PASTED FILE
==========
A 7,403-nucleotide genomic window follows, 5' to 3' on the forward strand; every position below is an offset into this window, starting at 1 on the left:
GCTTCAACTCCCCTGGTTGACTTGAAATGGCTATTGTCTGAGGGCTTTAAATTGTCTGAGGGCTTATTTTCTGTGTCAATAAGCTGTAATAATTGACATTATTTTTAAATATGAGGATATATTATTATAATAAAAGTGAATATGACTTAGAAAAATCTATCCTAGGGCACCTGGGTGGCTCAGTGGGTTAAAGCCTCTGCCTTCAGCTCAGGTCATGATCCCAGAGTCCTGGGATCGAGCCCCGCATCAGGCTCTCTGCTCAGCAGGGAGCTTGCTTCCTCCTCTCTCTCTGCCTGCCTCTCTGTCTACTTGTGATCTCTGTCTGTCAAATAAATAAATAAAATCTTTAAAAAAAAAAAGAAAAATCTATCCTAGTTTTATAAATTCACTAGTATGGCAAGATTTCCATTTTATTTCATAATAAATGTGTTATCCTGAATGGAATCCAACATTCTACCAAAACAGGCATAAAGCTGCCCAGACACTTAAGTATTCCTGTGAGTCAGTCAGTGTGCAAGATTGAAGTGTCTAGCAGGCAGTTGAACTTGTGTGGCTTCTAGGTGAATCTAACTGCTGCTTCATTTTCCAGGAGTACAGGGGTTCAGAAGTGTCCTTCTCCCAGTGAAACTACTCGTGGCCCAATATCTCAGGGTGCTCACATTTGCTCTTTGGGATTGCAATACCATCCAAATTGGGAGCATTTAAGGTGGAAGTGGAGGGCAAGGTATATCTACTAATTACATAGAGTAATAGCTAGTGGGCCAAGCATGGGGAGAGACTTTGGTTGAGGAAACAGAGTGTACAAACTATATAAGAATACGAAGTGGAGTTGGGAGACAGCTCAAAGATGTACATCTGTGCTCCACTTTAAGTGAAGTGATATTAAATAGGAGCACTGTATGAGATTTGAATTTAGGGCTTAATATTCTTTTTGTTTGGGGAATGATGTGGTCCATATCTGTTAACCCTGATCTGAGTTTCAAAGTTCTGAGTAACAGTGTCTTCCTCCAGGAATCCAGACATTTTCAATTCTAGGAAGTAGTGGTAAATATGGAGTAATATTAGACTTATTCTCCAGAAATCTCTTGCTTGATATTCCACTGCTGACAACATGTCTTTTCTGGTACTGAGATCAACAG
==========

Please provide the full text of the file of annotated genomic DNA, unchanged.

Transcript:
A 7,403-nucleotide genomic window follows, 5' to 3' on the forward strand; every position below is an offset into this window, starting at 1 on the left:
GCTTCAACTCCCCTGGTTGACTTGAAATGGCTATTGTCTGAGGGCTTTAAATTGTCTGAGGGCTTATTTTCTGTGTCAATAAGCTGTAATAATTGACATTATTTTTAAATATGAGGATATATTATTATAATAAAAGTGAATATGACTTAGAAAAATCTATCCTAGGGCACCTGGGTGGCTCAGTGGGTTAAAGCCTCTGCCTTCAGCTCAGGTCATGATCCCAGAGTCCTGGGATCGAGCCCCGCATCAGGCTCTCTGCTCAGCAGGGAGCTTGCTTCCTCCTCTCTCTCTGCCTGCCTCTCTGTCTACTTGTGATCTCTGTCTGTCAAATAAATAAATAAAATCTTTAAAAAAAAAAAGAAAAATCTATCCTAGTTTTATAAATTCACTAGTATGGCAAGATTTCCATTTTATTTCATAATAAATGTGTTATCCTGAATGGAATCCAACATTCTACCAAAACAGGCATAAAGCTGCCCAGACACTTAAGTATTCCTGTGAGTCAGTCAGTGTGCAAGATTGAAGTGTCTAGCAGGCAGTTGAACTTGTGTGGCTTCTAGGTGAATCTAACTGCTGCTTCATTTTCCAGGAGTACAGGGGTTCAGAAGTGTCCTTCTCCCAGTGAAACTACTCGTGGCCCAATATCTCAGGGTGCTCACATTTGCTCTTTGGGATTGCAATACCATCCAAATTGGGAGCATTTAAGGTGGAAGTGGAGGGCAAGGTATATCTACTAATTACATAGAGTAATAGCTAGTGGGCCAAGCATGGGGAGAGACTTTGGTTGAGGAAACAGAGTGTACAAACTATATAAGAATACGAAGTGGAGTTGGGAGACAGCTCAAAGATGTACATCTGTGCTCCACTTTAAGTGAAGTGATATTAAATAGGAGCACTGTATGAGATTTGAATTTAGGGCTTAATATTCTTTTTGTTTGGGGAATGATGTGGTCCATATCTGTTAACCCTGATCTGAGTTTCAAAGTTCTGAGTAACAGTGTCTTCCTCCAGGAATCCAGACATTTTCAATTCTAGGAAGTAGTGGTAAATATGGAGTAATATTAGACTTATTCTCCAGAAATCTCTTGCTTGATATTCCACTGCTGACAACATGTCTTTTCTGGTACTGAGATCAACAG